- ReAssure flotation on London Stock Exchange pulled on the day it was due to start trading
- Investors unsettled by valuation, uncertainty over Brexit and recent subdued listings from Aston Martin and Funding Circle
- Swiss Re CEO says company not prepared to divest shares at the price it considers “unrepresentative” of ReAssure’s value
Swiss Re postponed plans for a £3.3 billion initial public offering on Thursday just a month after announcing the sale of ordinary shares and cited “heightened caution and weak underlying demand” among investors as the main reason for pulling the plug before its debut.
The Swiss insurance company was set to list on the London Stock Exchange on Thursday (11 July), but institutional investors have been perturbed the company’s valuation of around £3.3 billion and other headwinds such as the possibility of a no-deal Brexit before the end of the year.
There has been limited investor appetite for UK listings in recent months, though the caution appears to extend beyond regional boundaries as data released this week showed global share listings slumped to the lowest level in three years during H1 2019, while Europe, in particular, has seen a marked slowdown.
Swiss Re blamed market conditions for the IPO u-turn. Several big name brands have announced initial public offerings this year, but the listings that eventually got the green light have generally been cut in volume and priced at more conservative forecasts. However. Keefe, Bruyette, & Woods analysts believe there may be other factors that influenced the decision.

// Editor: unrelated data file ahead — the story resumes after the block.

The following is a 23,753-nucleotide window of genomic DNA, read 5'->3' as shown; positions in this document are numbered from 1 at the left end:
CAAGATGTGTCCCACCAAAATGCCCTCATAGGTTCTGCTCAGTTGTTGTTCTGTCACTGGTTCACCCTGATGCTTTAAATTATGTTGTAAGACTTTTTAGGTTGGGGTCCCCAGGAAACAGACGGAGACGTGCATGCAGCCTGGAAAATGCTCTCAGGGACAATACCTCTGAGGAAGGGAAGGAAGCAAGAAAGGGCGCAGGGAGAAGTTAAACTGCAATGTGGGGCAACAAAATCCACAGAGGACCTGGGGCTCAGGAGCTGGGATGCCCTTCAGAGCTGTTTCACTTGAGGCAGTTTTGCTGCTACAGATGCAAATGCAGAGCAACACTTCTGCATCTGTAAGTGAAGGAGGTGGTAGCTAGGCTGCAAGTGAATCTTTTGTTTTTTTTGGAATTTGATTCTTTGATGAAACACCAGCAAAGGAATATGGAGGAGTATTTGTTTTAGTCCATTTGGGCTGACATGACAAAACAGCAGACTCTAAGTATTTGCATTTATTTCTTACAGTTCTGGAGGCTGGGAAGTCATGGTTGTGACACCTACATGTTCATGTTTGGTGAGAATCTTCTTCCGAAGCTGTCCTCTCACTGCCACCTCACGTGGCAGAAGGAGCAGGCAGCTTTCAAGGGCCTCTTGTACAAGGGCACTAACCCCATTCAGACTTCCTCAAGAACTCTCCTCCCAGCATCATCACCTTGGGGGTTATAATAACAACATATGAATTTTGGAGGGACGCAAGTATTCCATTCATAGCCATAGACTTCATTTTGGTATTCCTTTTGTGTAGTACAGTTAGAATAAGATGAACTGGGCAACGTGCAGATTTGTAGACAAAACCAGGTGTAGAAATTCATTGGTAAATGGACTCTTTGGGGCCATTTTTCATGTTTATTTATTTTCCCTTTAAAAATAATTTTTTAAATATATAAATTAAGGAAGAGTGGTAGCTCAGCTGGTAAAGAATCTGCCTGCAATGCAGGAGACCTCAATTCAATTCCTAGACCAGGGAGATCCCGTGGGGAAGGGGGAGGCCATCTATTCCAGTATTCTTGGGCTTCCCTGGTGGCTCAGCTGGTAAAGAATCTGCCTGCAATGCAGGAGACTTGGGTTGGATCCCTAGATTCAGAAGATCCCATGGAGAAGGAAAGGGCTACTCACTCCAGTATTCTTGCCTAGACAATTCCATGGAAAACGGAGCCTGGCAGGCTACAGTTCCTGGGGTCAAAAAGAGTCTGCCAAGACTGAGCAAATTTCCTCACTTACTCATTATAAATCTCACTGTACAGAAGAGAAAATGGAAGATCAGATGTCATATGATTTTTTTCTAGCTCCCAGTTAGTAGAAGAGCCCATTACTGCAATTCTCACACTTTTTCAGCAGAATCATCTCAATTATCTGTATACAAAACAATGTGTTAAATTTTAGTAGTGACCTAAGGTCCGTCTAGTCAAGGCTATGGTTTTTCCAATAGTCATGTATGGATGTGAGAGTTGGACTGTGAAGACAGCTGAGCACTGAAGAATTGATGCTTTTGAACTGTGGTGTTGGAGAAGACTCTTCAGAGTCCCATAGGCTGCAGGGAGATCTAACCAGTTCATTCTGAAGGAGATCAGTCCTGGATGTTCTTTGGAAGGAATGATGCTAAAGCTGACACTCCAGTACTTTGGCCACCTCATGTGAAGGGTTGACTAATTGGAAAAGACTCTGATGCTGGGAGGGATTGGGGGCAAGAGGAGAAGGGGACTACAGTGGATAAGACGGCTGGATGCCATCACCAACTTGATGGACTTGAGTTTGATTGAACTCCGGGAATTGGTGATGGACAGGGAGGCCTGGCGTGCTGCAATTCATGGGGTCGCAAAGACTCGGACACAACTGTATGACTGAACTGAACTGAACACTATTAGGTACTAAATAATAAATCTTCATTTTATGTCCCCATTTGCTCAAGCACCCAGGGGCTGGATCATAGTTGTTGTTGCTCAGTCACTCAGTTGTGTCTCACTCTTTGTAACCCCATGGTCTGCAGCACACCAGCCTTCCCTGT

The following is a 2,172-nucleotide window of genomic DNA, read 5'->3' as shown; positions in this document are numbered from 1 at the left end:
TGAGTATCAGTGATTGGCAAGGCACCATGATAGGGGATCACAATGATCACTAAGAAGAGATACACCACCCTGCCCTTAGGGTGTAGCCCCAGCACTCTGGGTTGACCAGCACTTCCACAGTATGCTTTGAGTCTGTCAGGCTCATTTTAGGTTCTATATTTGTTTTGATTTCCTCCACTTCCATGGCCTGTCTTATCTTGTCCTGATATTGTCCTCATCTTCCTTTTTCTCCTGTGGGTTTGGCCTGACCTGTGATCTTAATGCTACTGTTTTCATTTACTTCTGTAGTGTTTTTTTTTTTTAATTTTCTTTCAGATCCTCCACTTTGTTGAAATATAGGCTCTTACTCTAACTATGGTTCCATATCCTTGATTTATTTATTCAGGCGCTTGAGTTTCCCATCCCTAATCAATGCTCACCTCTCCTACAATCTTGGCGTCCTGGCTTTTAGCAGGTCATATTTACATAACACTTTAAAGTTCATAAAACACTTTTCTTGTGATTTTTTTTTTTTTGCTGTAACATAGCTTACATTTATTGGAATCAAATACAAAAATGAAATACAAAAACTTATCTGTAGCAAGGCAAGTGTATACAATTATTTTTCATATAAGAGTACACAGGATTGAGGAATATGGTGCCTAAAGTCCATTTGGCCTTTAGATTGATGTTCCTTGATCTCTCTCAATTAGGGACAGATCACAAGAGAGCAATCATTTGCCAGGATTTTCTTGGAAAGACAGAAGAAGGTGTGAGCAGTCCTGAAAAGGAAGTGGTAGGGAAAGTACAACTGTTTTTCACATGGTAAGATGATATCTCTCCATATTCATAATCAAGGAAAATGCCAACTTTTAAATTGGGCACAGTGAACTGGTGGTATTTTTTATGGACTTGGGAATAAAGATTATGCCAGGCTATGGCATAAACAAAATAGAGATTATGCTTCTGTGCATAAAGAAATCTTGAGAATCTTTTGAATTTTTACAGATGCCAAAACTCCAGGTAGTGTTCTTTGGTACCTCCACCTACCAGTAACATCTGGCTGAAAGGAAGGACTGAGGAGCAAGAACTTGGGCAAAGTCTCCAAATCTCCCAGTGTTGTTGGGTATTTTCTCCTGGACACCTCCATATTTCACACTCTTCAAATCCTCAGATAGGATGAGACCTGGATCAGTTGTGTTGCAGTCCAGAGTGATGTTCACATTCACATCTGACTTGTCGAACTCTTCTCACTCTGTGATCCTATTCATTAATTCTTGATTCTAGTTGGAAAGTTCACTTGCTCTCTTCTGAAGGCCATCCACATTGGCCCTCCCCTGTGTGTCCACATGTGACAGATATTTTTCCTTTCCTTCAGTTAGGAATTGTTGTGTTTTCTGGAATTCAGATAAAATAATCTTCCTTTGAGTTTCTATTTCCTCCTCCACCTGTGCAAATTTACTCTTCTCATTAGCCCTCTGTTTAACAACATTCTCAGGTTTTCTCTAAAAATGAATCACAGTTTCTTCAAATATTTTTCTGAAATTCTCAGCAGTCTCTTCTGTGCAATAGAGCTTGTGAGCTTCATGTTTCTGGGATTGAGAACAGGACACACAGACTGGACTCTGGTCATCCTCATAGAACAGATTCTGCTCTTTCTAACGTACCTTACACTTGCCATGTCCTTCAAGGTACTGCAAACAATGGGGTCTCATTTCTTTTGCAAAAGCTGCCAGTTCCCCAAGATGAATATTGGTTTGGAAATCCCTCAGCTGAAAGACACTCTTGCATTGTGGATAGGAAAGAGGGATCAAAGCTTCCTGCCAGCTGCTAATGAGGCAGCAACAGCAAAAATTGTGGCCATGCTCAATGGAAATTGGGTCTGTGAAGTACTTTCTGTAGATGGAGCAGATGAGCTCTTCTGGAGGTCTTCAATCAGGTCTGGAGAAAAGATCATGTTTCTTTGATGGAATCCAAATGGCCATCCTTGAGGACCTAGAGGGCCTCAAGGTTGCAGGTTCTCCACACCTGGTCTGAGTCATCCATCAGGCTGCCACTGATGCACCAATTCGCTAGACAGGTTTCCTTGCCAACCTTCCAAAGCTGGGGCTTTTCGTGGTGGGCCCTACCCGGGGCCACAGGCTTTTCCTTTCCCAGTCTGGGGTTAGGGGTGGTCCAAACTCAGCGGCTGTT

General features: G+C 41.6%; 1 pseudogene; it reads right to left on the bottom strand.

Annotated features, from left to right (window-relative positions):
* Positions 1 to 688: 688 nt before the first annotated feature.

“Our judgment is that the market environment is at least as good as it has been for at least the past year,” the analysts noted in a report this week. “We are not sure if there is some alternative explanation behind the scenes.”
Swiss Re had priced its shares at £2.80-£3.30 per share last month, which would have valued the UK’s sixth-largest life insurer at £3.3 billion at top end estimates. The company was motivated to list by plans to spin off ReAssure and transform its regulatory regime while also raising a new round of funds to support expansion.
It began work with UBS, Morgan Stanley and Credit Suisse to set up the deal with the trio of banks set to run as joint global coordinators, and HSBC and BNP Paris taking the up the mantle as joint bookrunners. The floatation would have seen Swiss Re reduce its stake in Reassure by 50% or more to less than 25%.
Those plans are now on the backburner, and while Swiss Re said it still intends to spin off ReAssure eventually, there is no desire to return to the IPO process before the end of 2019. The company’s shares closed 2.5% lower in midweek and fell a further 1.2% early on Thursday.
“While we firmly believe that the long-term interests of ReAssure are best served by a more diversified shareholder base, there has been no pressing need for Swiss Re to divest shares at a price that we consider to be unrepresentative of ReAssure’s value and future prospects,” Swiss Re CEO John Dacey said in a statement.